In Part One of Fit Today, Fit Tomorrow, we established that exercise habits do not always develop easily. We identified that many people seek out immediate interventions to mitigate life’s stressors, often overlooking the long-term benefit of a healthy and active lifestyle. The paradox here is that this hunger (no pun intended) for immediate stress relief typically leads people to behaviors and activities that can worsen the original stress in question.

Our focus in Part Two begins to bridge the gap between instant pleasure and long-term exercise habits. The (not so) simple solution would be to derive this instant pleasure from our exercise habits, thus fulfilling both our human nature and long-term health needs.

 

To do this, we must first show that stress reduction is a necessary part of our collective healthcare. Let’s take a snapshot:

 

The American Psychological Association conducts a yearly study called Stress in America. This comprehensive study “measures attitudes and perceptions of health among the general public and identifies leading sources of stress, common behaviors used to manage stress and the impact of stress on our lives. ” The most recent complete study shows that poor nutrition and sedentary activity are the most common unhealthy behaviors associated with stress. Furthermore, we learn that the Millennial Generation experiences more stress than any other generation in America.[1]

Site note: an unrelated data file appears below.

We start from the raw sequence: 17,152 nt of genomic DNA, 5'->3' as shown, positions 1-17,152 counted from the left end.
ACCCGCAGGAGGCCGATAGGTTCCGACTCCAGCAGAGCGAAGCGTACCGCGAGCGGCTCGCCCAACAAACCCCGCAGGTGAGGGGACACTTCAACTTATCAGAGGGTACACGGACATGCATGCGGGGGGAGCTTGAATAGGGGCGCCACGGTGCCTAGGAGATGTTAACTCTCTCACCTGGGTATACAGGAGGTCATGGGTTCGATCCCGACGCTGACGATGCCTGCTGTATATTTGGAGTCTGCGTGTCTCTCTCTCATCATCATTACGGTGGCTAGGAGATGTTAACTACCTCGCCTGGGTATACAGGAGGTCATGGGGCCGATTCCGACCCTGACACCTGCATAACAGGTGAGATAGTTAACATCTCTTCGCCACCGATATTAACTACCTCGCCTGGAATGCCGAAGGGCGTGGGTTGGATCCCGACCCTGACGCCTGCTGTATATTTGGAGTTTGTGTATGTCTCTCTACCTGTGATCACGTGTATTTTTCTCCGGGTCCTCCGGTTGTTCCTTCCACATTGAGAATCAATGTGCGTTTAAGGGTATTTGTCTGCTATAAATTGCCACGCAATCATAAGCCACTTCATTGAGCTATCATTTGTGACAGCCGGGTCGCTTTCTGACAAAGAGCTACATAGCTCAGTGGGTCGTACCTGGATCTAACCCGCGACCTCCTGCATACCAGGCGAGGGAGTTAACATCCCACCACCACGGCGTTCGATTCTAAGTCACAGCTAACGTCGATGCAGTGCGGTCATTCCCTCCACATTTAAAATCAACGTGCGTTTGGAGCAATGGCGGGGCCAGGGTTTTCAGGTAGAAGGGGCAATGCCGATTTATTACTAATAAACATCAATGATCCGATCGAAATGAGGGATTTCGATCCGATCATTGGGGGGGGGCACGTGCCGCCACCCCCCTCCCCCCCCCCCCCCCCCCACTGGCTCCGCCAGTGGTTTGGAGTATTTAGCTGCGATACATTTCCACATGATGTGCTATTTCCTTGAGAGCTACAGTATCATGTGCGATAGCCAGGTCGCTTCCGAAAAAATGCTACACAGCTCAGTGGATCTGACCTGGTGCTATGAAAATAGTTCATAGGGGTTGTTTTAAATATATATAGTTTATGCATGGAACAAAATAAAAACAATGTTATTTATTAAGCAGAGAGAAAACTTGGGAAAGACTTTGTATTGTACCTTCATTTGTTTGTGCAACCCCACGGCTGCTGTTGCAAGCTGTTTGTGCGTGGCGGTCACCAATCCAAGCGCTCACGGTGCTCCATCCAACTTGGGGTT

So – let’s piece this together:

 

Stress is causing poor eating and inactivity…

 

 

 

…which is seen mostly in the…

 

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…Millennial Generation…

 

 

 

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who comprise the forthcoming economic burden associated with obesity…

 

 

 

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 …which currently costs $4,300,000,000 in job absenteeism[1].

 

 

 

 

 

What can we do, now, to avoid an exponential growth in this striking trend?

 

We must get Fit Today so we are Fit Tomorrow.

 

[1] Trassande, L., Liu, Y., Fryer, G., et. al. Effects of Childhood Obesity on Hospital Care and Costs, 1999-2005. Health Affairs, 28(4)

 

[1] —. 2015. Stress Snapshop, retrieved 5 April 2015 from <http://www.apa.org/news/press/releases/stress/2014/snapshot.aspx>.[1] —. 2015. Stress Snapshop, retrieved 5 April 2015 from 

 

 

 

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